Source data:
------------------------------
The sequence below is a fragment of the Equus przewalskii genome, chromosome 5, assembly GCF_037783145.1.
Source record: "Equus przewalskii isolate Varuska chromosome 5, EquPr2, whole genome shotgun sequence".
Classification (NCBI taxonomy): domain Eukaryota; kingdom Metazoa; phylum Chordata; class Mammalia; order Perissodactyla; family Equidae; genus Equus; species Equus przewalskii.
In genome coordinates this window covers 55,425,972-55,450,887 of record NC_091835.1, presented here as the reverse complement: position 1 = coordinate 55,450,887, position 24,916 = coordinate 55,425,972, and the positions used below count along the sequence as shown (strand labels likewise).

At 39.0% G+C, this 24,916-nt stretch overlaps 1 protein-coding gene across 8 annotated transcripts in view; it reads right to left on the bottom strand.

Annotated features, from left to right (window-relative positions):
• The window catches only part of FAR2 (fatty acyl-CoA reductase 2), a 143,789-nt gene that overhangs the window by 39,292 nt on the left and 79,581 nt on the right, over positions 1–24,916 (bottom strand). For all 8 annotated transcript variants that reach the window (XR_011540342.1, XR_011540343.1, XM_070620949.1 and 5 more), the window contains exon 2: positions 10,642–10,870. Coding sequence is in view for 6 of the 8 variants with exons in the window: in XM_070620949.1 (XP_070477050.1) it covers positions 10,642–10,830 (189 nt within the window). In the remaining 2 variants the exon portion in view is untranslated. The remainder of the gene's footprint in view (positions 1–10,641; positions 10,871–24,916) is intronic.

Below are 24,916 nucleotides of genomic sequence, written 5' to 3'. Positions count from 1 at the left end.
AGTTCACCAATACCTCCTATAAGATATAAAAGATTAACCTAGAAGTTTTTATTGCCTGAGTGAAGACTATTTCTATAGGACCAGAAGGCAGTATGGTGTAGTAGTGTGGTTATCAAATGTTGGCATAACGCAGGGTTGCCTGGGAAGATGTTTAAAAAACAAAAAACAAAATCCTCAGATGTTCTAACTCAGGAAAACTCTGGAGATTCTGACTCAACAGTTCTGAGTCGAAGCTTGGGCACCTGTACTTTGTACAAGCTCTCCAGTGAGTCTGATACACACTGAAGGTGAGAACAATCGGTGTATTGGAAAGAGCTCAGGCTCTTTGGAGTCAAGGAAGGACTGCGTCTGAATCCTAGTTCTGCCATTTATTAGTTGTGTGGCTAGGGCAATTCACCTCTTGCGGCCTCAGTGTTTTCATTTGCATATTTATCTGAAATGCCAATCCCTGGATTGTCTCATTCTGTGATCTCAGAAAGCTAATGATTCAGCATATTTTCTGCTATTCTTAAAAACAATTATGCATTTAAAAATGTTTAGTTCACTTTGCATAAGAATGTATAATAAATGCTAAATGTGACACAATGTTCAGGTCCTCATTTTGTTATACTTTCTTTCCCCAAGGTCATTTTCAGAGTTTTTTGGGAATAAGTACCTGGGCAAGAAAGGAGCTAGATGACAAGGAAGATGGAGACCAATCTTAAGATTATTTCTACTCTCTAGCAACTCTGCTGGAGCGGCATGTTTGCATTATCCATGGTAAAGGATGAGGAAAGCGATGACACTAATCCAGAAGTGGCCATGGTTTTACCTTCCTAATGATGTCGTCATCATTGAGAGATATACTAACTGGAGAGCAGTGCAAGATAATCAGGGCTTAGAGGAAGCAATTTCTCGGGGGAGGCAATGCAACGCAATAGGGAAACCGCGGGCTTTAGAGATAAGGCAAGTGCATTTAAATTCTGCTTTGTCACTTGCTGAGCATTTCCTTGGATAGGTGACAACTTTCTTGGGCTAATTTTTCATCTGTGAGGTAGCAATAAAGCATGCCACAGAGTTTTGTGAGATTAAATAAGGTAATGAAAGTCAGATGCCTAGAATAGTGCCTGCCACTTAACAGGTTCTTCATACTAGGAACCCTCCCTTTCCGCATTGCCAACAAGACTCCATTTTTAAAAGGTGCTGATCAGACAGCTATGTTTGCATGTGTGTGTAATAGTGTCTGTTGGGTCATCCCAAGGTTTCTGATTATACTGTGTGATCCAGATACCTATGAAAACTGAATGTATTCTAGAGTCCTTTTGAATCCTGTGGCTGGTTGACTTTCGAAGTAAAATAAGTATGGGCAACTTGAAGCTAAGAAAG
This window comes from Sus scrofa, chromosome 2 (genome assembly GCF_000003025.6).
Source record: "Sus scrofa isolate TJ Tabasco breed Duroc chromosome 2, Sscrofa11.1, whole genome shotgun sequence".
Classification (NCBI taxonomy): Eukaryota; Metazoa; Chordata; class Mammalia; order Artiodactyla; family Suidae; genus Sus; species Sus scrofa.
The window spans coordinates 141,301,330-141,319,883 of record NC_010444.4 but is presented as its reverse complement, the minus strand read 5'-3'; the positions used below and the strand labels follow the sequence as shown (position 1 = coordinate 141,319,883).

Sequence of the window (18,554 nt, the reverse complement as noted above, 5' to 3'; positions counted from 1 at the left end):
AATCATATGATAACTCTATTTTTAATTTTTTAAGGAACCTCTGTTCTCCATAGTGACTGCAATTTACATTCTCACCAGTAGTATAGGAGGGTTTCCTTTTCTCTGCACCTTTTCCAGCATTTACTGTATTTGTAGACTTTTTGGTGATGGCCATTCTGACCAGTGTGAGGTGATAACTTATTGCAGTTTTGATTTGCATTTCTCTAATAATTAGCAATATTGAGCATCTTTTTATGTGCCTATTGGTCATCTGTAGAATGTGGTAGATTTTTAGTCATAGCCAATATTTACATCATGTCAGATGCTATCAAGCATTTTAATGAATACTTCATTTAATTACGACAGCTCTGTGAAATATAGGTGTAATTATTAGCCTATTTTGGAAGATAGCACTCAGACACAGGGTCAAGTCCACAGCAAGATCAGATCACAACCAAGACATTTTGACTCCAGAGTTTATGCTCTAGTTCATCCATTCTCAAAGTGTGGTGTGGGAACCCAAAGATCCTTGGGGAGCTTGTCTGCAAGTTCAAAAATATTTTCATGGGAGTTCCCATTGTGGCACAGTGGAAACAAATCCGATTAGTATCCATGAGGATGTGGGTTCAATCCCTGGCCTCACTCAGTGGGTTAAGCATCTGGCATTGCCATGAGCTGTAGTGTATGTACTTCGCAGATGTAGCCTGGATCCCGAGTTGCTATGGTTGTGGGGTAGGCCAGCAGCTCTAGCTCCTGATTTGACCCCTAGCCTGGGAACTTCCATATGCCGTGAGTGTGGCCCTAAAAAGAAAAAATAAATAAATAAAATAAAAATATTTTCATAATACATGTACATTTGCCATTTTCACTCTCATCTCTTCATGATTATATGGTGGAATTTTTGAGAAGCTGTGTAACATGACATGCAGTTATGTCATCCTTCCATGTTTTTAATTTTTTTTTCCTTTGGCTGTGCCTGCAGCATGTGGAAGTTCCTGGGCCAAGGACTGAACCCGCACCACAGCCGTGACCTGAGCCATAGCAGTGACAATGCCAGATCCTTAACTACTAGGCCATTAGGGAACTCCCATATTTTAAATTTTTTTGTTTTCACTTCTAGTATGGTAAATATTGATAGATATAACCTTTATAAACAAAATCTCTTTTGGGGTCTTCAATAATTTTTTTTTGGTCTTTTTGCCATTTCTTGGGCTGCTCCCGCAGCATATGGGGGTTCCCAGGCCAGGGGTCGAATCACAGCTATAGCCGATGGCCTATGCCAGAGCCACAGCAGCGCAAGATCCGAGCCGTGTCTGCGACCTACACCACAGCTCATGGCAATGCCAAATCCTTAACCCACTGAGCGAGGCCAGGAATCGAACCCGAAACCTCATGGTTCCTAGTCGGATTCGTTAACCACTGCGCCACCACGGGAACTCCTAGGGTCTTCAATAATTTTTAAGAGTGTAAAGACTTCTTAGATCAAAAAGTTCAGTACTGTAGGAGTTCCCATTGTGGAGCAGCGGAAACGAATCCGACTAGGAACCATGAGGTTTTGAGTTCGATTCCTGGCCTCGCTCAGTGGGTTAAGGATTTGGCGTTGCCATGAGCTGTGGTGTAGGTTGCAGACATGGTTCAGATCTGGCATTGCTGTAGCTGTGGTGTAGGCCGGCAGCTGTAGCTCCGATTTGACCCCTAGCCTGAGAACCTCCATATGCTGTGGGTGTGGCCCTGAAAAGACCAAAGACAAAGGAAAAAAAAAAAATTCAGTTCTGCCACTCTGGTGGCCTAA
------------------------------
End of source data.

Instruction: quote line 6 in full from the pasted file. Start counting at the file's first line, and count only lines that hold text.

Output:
Annotated features, from left to right (window-relative positions):